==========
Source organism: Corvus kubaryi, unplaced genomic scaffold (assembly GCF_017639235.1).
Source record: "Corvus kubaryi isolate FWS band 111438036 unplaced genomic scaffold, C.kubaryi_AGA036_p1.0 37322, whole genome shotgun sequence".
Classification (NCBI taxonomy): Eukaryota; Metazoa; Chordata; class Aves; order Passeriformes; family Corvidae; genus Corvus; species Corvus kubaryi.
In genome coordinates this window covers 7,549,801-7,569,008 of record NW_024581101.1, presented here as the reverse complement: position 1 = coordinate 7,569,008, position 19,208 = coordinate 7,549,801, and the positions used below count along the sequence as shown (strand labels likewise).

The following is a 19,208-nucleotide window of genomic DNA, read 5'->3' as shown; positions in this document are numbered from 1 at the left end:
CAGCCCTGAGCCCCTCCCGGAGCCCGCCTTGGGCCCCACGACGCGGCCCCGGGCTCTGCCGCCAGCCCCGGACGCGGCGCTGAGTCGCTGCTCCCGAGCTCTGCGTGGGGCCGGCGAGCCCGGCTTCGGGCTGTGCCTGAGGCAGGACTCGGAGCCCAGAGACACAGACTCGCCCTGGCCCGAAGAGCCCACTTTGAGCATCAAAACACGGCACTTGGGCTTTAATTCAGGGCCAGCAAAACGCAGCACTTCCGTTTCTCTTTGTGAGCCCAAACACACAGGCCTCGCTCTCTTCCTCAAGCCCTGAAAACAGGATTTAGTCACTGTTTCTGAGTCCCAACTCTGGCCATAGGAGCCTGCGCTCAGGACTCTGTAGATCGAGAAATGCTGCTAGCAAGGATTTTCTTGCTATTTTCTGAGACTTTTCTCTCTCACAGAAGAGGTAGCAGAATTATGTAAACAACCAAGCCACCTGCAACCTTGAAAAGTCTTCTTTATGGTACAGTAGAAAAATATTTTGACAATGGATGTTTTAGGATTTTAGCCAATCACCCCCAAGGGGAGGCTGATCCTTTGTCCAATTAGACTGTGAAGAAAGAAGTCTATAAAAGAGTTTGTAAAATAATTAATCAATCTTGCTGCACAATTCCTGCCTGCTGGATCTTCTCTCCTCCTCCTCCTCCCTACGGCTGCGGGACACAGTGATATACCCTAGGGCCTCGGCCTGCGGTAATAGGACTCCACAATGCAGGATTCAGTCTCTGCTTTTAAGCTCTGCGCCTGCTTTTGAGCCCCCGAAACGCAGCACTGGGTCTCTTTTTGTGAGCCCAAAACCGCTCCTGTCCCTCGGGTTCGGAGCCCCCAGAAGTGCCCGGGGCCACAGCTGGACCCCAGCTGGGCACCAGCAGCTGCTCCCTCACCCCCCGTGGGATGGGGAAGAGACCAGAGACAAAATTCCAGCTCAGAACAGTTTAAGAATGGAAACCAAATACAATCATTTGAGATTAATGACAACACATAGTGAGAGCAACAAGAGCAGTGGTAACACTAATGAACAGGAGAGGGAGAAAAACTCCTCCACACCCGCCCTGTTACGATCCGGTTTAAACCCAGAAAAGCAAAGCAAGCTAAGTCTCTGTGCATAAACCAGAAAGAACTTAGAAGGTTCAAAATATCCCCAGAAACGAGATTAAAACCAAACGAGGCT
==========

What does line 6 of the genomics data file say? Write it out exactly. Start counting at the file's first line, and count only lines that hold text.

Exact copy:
CAGCCCTGAGCCCCTCCCGGAGCCCGCCTTGGGCCCCACGACGCGGCCCCGGGCTCTGCCGCCAGCCCCGGACGCGGCGCTGAGTCGCTGCTCCCGAGCTCTGCGTGGGGCCGGCGAGCCCGGCTTCGGGCTGTGCCTGAGGCAGGACTCGGAGCCCAGAGACACAGACTCGCCCTGGCCCGAAGAGCCCACTTTGAGCATCAAAACACGGCACTTGGGCTTTAATTCAGGGCCAGCAAAACGCAGCACTTCCGTTTCTCTTTGTGAGCCCAAACACACAGGCCTCGCTCTCTTCCTCAAGCCCTGAAAACAGGATTTAGTCACTGTTTCTGAGTCCCAACTCTGGCCATAGGAGCCTGCGCTCAGGACTCTGTAGATCGAGAAATGCTGCTAGCAAGGATTTTCTTGCTATTTTCTGAGACTTTTCTCTCTCACAGAAGAGGTAGCAGAATTATGTAAACAACCAAGCCACCTGCAACCTTGAAAAGTCTTCTTTATGGTACAGTAGAAAAATATTTTGACAATGGATGTTTTAGGATTTTAGCCAATCACCCCCAAGGGGAGGCTGATCCTTTGTCCAATTAGACTGTGAAGAAAGAAGTCTATAAAAGAGTTTGTAAAATAATTAATCAATCTTGCTGCACAATTCCTGCCTGCTGGATCTTCTCTCCTCCTCCTCCTCCCTACGGCTGCGGGACACAGTGATATACCCTAGGGCCTCGGCCTGCGGTAATAGGACTCCACAATGCAGGATTCAGTCTCTGCTTTTAAGCTCTGCGCCTGCTTTTGAGCCCCCGAAACGCAGCACTGGGTCTCTTTTTGTGAGCCCAAAACCGCTCCTGTCCCTCGGGTTCGGAGCCCCCAGAAGTGCCCGGGGCCACAGCTGGACCCCAGCTGGGCACCAGCAGCTGCTCCCTCACCCCCCGTGGGATGGGGAAGAGACCAGAGACAAAATTCCAGCTCAGAACAGTTTAAGAATGGAAACCAAATACAATCATTTGAGATTAATGACAACACATAGTGAGAGCAACAAGAGCAGTGGTAACACTAATGAACAGGAGAGGGAGAAAAACTCCTCCACACCCGCCCTGTTACGATCCGGTTTAAACCCAGAAAAGCAAAGCAAGCTAAGTCTCTGTGCATAAACCAGAAAGAACTTAGAAGGTTCAAAATATCCCCAGAAACGAGATTAAAACCAAACGAGGCT